How We Know We Are Christians

Title: How We Know We Are Christians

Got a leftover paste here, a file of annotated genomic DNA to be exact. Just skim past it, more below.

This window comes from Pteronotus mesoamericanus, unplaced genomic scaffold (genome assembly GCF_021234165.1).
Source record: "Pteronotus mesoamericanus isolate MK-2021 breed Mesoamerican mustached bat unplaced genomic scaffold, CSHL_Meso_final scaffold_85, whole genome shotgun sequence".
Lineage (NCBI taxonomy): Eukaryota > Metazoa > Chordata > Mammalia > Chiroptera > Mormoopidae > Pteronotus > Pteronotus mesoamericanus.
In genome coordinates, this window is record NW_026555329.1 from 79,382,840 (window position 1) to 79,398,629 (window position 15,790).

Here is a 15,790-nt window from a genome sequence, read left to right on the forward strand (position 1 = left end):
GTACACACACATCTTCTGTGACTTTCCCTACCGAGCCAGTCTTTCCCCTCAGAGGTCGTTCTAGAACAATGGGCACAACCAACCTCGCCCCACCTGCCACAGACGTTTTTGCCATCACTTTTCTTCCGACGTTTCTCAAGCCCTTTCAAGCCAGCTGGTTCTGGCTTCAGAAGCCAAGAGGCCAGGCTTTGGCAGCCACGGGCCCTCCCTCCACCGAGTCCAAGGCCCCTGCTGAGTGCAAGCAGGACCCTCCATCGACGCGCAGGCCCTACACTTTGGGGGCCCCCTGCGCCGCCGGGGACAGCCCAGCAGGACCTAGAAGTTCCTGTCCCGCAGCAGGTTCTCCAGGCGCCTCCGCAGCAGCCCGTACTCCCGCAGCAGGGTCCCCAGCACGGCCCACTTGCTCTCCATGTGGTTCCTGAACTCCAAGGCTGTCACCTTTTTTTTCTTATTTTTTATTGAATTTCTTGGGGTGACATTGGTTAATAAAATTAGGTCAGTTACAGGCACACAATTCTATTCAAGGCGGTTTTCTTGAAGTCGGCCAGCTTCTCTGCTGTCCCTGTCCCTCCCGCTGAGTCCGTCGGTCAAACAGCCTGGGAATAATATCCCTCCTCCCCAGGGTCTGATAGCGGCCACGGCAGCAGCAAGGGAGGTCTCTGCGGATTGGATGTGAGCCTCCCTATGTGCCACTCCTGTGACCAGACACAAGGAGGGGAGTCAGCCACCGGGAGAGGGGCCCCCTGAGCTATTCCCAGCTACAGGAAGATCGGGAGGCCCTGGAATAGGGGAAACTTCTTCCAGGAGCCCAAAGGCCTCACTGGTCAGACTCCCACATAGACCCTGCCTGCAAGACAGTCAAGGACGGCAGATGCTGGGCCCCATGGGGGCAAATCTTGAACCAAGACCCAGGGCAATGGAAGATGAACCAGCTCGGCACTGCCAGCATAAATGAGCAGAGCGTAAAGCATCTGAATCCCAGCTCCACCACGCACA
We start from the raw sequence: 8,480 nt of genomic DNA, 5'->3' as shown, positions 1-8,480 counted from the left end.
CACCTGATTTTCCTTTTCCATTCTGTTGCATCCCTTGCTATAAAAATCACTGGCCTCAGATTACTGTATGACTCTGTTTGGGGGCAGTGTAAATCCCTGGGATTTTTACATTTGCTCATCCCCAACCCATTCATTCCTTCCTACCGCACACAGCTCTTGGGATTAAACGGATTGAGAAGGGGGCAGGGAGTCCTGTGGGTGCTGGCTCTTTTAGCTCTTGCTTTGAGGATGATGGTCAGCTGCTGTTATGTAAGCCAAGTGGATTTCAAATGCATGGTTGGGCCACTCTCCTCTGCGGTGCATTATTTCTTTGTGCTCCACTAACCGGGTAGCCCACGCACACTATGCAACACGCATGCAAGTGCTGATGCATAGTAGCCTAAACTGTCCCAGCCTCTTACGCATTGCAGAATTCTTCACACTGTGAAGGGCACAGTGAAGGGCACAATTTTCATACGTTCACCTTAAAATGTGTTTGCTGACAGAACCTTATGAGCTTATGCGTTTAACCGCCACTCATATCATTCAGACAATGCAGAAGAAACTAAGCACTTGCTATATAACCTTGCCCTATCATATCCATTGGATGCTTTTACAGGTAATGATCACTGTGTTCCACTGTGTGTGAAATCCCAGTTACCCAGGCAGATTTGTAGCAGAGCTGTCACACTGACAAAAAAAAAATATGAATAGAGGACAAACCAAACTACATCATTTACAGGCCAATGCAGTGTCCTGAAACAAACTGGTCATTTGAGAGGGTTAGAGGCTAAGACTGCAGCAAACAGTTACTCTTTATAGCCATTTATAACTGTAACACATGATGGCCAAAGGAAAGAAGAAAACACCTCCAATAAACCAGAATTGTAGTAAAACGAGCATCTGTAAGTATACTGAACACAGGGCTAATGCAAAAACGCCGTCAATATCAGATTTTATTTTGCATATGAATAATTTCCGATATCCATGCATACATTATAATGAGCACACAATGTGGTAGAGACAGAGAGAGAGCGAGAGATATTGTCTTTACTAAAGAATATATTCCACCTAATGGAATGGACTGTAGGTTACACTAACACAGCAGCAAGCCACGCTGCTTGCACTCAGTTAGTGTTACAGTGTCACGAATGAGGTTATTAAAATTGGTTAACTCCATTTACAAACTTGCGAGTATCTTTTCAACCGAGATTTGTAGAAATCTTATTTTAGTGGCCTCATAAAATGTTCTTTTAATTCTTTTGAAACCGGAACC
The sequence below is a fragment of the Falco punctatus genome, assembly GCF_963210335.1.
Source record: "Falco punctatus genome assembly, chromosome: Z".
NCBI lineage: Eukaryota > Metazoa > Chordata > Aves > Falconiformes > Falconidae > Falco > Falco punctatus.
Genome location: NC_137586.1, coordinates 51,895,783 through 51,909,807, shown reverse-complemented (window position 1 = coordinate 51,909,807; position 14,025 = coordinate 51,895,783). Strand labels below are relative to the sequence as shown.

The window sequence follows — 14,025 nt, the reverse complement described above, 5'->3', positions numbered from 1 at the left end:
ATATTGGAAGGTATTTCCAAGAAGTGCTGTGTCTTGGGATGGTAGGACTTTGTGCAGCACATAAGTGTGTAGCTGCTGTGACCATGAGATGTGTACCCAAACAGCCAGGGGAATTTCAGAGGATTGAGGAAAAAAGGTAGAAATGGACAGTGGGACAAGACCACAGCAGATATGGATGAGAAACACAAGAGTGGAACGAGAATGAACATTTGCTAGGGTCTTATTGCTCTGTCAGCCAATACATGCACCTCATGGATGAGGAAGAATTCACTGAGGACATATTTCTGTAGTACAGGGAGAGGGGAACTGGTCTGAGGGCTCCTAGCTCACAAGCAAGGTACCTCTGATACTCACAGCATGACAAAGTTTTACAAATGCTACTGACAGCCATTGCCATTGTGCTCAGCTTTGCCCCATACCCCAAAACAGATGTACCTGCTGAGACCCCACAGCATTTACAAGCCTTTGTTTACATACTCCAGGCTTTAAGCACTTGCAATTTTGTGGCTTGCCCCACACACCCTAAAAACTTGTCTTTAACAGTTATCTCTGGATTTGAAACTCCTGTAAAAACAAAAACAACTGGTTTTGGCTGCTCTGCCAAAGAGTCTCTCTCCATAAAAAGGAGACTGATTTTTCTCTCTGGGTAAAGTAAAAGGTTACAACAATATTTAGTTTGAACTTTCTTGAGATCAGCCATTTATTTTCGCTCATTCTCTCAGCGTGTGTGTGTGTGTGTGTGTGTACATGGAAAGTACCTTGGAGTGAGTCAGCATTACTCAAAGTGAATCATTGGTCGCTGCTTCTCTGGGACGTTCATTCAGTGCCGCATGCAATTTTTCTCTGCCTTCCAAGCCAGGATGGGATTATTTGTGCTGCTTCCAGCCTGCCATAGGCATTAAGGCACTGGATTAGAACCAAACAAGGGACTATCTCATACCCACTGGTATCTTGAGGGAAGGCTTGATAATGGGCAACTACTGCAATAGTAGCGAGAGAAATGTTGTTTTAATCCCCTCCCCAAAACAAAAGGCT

Text: 1 John 2:3-6

Time: August 7th, 2011